THE FAERIE QUEENE. By Edmund Spenser. Edited by Thomas P. Roche, Jr with the assistance of C. Patrick O'Donnell, Jr. 1247 pp. Penguin English Poets, 1978 and Reprinted. Although everyone has heard of Edmund Spenser's amazing narrative poem, 'The Faerie Queene,' it's a pity that few seem to read it. To a superficial glance it may appear difficult, although the truth is that it's basically a fascinating story that even an intelligent child can follow with enjoyment and interest. It appears difficult only because of Spenser's deliberately antique English. He needed such an English because he was creating a whole new dimension of enchantment, a magical world, a land of mystery and adventure teeming with ogres and giants and witches, hardy knights both brave and villainous, dwarfs, magicians, dragons, and maidens in distress, wicked enchanters, gods, demons, forests, caves, and castles, amorous encounters, fierce battles, etc., etc. To evoke an atmosphere appropriate to such a magical world, a world seemingly distant in both time and place from ours, Spenser created his own special brand of English. Basically his language is standard Sixteenth Century English, but with antique spellings and a few medievalisms thrown in, along with a number of new words that Spenser coined himself. The opening lines of the poem are typical : "A Gentle Knight was pricking on the plain, / Y cladd in mightie armes and siluer shielde, / Wherein old dints of deepe wounds did remain, / The cruell markes of many a bloudy fielde...." (page 41). If, instead of reading with the eye, we read with the ear or aloud, the strange spellings resolve themselves into perfectly familiar words such as clad (clothed), mighty, arms, silver, shield, deep, cruel, marks, bloody, field. And "Y cladd" is just one of those Spenserian medievalisms that simply means "clad" or clothed (i.e., wearing). The only two words in this passage that might cause problems for the beginner are "pricking" and "dints," and it doesn't take much imagination to realize that these must refer, respectively, to 'riding' (i.e., his horse) and 'dents.' But if you can't guess them, an explanation is provided in the useful list of Common Words at the back of the book. Once you've used that 2-page list for a little while, progress through Spenser's text becomes a snap. And learning a few hundred words is a small price to pay for entrance into one of the most luxuriant works ever produced by the Western imagination, and one that once entered you will often want to return to. The Penguin edition, although it contains the complete text of 'The Faerie Queene,' is significantly without an Introduction, presumably because the editors felt that we don't really need one. The book does, however, contain stanza-by-stanza Notes. These have been placed at the end where they can be referred to at need, and where they don't interfere with the flow of the story as we experience it. There have been many editions of 'The Faerie Queene.' Students who are studying the poem formally will want to have the fully annotated edition by A. C. Hamilton, a bulky edition with extensive and detailed notes, but in which the actual text of the poem is not so easy to read, being a rather poor and considerably reduced copy of the 3-volume Clarendon Press edition. The Penguin has always seemed to me to be the best available edition for the general reader. As is usual with Penguins, it has a clear and well-printed text, and the Notes are just about right, being neither skimpy nor excessive. Though fat, it's not too big to carry around, and you may just find yourself taking it along with you on your next trip. Spenser is one of England's very greatest writers. And he was writing, not for critics, but for you and me. Admittedly his language can be a bit tricky at first, and he certainly isn't to be rushed through like a modern novel. His is rather the sort of book that we wish would never end. His pace is leisurely and relaxed, a gentle flowing rhythmic motion, and that's how he wants us to read him. To get the hang of things, try listening to one of the many available recordings. And if you hit a strange-looking word, don't fret or panic. Try to hear the word in your mind, and guess at its meaning. That will often help, but if it doesn't, Roche's list or his brief and excellent notes should. So take Spenser slowly, and give his words a chance to work their magic. Let him gently conduct you through his enthralling universe, one that you will find both wholly strange and perfectly familar, since human beings and their multifarious doings are Spenser's real subject, and somewhere in one of his enchanted forests you may one day find yourself.Read more ›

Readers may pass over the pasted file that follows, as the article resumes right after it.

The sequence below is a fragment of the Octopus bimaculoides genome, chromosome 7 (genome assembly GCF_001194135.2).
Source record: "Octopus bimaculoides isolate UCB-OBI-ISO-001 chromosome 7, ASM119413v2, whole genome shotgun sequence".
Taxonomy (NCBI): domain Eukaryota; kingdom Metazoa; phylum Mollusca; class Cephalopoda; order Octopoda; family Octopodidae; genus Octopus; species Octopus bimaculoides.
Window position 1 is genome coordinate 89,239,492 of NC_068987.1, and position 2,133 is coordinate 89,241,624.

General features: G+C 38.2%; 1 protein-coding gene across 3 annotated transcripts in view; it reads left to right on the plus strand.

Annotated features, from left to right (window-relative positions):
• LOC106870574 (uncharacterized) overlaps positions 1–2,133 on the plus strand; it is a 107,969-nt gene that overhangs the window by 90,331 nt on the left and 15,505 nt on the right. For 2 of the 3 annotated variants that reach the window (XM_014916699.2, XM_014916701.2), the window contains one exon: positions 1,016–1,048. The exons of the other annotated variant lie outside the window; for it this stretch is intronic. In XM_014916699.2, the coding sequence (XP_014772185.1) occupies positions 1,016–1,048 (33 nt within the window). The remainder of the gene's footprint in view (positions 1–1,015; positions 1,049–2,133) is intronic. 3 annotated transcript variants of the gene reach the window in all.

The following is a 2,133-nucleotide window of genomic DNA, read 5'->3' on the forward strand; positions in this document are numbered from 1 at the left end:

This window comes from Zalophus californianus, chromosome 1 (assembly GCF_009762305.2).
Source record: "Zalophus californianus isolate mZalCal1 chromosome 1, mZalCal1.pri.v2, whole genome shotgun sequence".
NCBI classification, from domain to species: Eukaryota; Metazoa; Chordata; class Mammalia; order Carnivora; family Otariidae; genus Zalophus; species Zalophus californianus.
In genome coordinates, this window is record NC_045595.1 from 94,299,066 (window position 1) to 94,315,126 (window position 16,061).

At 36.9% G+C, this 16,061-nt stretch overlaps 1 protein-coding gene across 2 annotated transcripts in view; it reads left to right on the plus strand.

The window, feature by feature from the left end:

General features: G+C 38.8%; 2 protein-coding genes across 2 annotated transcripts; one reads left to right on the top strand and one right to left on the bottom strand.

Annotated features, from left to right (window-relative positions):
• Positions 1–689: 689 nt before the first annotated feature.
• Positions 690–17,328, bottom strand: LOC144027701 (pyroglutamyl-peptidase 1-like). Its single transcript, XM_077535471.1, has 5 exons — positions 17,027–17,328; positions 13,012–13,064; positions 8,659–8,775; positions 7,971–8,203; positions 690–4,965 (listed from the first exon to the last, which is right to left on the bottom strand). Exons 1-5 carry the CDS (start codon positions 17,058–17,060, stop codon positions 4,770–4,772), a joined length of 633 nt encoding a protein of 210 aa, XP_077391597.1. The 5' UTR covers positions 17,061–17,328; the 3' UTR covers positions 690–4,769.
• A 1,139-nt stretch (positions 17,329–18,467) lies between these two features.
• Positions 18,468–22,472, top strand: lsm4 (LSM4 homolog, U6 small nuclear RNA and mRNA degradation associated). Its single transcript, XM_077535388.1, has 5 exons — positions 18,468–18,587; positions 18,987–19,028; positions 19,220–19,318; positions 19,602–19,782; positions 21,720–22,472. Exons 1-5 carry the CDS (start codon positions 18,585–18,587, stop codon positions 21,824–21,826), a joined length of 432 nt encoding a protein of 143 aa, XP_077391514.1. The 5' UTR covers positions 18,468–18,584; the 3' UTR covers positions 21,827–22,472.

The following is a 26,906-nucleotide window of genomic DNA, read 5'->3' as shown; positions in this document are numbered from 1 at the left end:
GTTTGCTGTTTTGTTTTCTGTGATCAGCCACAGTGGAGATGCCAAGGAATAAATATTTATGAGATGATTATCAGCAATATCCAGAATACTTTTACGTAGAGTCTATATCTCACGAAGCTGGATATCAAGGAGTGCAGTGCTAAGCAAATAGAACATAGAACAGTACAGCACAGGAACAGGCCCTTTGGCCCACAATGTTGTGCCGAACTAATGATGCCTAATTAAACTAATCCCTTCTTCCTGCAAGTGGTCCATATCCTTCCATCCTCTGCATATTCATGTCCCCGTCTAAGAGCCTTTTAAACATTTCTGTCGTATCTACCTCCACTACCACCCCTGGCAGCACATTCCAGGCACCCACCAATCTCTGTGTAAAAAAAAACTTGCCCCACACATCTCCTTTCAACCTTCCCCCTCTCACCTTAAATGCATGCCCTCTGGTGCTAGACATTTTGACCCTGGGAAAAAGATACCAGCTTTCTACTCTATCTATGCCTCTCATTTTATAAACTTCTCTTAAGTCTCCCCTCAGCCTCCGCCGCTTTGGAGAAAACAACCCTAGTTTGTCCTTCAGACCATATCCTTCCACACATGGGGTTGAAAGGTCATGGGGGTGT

I read Edmund Spenser's "Faerie Queene" as an assignment in my English Renaissance Literature class, but the book is one that I will keep in my own collection from here on out. The story was delightful and encouraged the imagination with just enough description to outline the picture, while leaving plenty of room for the audience to fill in the colors. Look for the vast amounts of symbolism throughout the poem. My favorite character of the play was Una. The princess who travels with the destined Saint George and remains faithful to both God and her love despite what harsh elements might come in her way. She was human in the sense that she was frightened, she cried, and she got herself in trouble, but she was an admirable character in her strengths, endurance and patience. Within her character, she encouraged a strong female role in a time when the potential of women had yet to be recognized. With Elizabeth as queen, the patriarchal dominance that was known through most of the world was startled. Edmund Spenser, however, knew the strength in his queen and admired it. Perhaps it his respect for Elizabeth that is carried through in his development of Una. As a whole, the "Faerie Queen" was simple enough for those who are not absorbed in classical literature. It had gory battles, risky sexual encounters, and a tender message of love and forgiveness. Most of all, it emphasized the mercy and grace that is found through the love of our God and the sacrafice of his son Jesus Christ. Another strong message that was conveyed through "Faerie Queene" was that of personal growth and taking the chance to discover what you have inside, not what you have always been. Red Cross has a destiny to fullfill before becoming Saint George, but until he realized that he could overcome temptations and evil and seize the elements of truth than his destiny would be kept further and further away from him. How many times in our own lives have we decided not to try for something that we know we wanted only because we were afraid to the take the chance? How many times have we kept ourselves further away from our own futures? All in all, the "Faerie Queene" was an excellent piece of epic poetry and I hope that others will find it as enjoyable and impacting as I have. Jin of Vanguard University of Southern CaliforniaRead more ›